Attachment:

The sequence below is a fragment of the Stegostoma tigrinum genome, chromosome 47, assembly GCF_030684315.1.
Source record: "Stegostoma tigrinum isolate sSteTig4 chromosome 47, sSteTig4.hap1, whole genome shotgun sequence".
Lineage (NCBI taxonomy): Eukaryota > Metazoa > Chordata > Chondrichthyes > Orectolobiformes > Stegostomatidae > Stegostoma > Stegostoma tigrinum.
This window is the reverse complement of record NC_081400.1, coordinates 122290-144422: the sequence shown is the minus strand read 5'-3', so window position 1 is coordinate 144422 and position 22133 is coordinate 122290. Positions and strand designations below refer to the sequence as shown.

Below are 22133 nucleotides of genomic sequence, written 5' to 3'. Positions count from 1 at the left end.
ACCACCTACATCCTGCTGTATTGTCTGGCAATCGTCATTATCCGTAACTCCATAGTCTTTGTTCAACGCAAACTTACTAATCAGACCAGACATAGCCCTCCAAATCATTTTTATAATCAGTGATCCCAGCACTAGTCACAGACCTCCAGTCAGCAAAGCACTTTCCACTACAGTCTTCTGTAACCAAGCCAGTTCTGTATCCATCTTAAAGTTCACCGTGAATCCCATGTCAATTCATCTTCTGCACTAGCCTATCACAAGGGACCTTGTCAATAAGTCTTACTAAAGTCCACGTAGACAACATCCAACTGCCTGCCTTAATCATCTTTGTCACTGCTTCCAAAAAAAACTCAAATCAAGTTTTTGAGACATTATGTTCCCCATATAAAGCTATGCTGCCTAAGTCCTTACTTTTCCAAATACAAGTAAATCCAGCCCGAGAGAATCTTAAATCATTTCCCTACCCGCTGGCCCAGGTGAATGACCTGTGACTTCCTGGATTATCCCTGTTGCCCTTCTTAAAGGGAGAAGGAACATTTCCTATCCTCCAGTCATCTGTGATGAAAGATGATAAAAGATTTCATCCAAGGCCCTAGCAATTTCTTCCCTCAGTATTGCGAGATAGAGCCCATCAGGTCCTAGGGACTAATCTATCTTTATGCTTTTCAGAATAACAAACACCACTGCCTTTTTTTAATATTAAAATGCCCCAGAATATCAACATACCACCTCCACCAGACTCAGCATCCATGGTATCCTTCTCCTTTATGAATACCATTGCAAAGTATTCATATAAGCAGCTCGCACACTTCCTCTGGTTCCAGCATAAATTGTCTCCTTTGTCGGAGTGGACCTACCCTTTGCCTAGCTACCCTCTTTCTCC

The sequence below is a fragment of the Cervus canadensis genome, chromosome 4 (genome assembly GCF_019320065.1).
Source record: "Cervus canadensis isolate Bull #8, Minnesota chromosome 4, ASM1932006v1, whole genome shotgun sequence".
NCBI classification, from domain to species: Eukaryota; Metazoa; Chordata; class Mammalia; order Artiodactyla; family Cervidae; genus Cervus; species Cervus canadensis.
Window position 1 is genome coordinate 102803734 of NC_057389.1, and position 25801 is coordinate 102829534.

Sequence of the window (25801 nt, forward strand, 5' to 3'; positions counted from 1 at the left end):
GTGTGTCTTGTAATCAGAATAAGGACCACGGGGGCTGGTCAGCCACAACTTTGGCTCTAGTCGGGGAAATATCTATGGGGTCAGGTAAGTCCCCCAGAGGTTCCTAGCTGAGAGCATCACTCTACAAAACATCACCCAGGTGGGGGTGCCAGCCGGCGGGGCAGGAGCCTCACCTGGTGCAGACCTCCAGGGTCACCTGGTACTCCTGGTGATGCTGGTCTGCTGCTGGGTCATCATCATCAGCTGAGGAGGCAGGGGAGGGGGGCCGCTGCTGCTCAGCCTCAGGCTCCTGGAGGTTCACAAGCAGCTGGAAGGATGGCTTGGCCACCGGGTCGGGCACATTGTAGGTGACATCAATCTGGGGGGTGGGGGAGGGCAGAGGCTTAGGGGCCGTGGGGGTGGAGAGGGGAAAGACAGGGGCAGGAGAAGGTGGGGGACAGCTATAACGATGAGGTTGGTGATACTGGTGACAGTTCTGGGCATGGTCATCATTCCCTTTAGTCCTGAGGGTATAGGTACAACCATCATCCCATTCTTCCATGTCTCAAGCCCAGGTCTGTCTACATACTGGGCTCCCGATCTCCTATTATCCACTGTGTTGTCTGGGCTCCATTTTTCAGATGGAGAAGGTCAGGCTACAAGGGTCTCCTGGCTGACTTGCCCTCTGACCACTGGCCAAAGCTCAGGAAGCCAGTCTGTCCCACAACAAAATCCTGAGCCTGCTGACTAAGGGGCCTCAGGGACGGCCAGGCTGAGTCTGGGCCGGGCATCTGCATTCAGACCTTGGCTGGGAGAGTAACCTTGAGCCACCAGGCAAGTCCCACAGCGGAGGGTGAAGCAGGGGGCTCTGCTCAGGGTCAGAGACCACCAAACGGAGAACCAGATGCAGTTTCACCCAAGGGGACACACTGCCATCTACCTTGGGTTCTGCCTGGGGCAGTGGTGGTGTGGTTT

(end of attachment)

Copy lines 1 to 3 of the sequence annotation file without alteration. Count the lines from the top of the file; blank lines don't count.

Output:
The sequence below is a fragment of the Stegostoma tigrinum genome, chromosome 47, assembly GCF_030684315.1.
Source record: "Stegostoma tigrinum isolate sSteTig4 chromosome 47, sSteTig4.hap1, whole genome shotgun sequence".
Lineage (NCBI taxonomy): Eukaryota > Metazoa > Chordata > Chondrichthyes > Orectolobiformes > Stegostomatidae > Stegostoma > Stegostoma tigrinum.